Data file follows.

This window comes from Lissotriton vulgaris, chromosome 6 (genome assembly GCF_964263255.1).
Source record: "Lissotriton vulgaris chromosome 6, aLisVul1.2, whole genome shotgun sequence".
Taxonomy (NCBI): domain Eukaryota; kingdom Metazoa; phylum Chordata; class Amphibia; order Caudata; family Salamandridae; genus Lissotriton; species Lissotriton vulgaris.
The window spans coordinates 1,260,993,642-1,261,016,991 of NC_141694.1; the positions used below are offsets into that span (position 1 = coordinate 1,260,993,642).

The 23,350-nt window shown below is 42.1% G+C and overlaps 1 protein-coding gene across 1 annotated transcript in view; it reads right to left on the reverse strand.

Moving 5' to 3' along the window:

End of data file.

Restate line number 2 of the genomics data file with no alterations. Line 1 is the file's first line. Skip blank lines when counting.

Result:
Source record: "Lissotriton vulgaris chromosome 6, aLisVul1.2, whole genome shotgun sequence".